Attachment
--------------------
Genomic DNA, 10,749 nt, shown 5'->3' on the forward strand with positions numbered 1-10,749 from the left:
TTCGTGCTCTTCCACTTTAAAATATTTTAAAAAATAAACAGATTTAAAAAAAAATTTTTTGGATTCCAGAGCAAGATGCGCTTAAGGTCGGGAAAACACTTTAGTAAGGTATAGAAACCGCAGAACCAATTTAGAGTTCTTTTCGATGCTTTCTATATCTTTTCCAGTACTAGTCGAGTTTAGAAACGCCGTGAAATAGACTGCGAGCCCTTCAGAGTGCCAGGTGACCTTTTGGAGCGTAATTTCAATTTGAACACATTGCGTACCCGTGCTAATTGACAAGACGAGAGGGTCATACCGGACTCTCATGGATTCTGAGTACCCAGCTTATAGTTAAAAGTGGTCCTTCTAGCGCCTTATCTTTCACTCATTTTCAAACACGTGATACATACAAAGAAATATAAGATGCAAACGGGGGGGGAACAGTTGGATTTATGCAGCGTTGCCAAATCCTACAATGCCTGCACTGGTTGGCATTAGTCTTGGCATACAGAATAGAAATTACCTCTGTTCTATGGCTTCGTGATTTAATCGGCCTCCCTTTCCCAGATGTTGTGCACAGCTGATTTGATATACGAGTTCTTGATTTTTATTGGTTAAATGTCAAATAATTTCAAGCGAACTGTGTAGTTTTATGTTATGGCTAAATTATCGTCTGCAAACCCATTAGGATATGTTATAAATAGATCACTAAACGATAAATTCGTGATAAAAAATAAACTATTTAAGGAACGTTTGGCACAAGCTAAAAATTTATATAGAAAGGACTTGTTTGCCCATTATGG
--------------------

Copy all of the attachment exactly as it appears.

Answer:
Genomic DNA, 10,749 nt, shown 5'->3' on the forward strand with positions numbered 1-10,749 from the left:
TTCGTGCTCTTCCACTTTAAAATATTTTAAAAAATAAACAGATTTAAAAAAAAATTTTTTGGATTCCAGAGCAAGATGCGCTTAAGGTCGGGAAAACACTTTAGTAAGGTATAGAAACCGCAGAACCAATTTAGAGTTCTTTTCGATGCTTTCTATATCTTTTCCAGTACTAGTCGAGTTTAGAAACGCCGTGAAATAGACTGCGAGCCCTTCAGAGTGCCAGGTGACCTTTTGGAGCGTAATTTCAATTTGAACACATTGCGTACCCGTGCTAATTGACAAGACGAGAGGGTCATACCGGACTCTCATGGATTCTGAGTACCCAGCTTATAGTTAAAAGTGGTCCTTCTAGCGCCTTATCTTTCACTCATTTTCAAACACGTGATACATACAAAGAAATATAAGATGCAAACGGGGGGGGAACAGTTGGATTTATGCAGCGTTGCCAAATCCTACAATGCCTGCACTGGTTGGCATTAGTCTTGGCATACAGAATAGAAATTACCTCTGTTCTATGGCTTCGTGATTTAATCGGCCTCCCTTTCCCAGATGTTGTGCACAGCTGATTTGATATACGAGTTCTTGATTTTTATTGGTTAAATGTCAAATAATTTCAAGCGAACTGTGTAGTTTTATGTTATGGCTAAATTATCGTCTGCAAACCCATTAGGATATGTTATAAATAGATCACTAAACGATAAATTCGTGATAAAAAATAAACTATTTAAGGAACGTTTGGCACAAGCTAAAAATTTATATAGAAAGGACTTGTTTGCCCATTATGG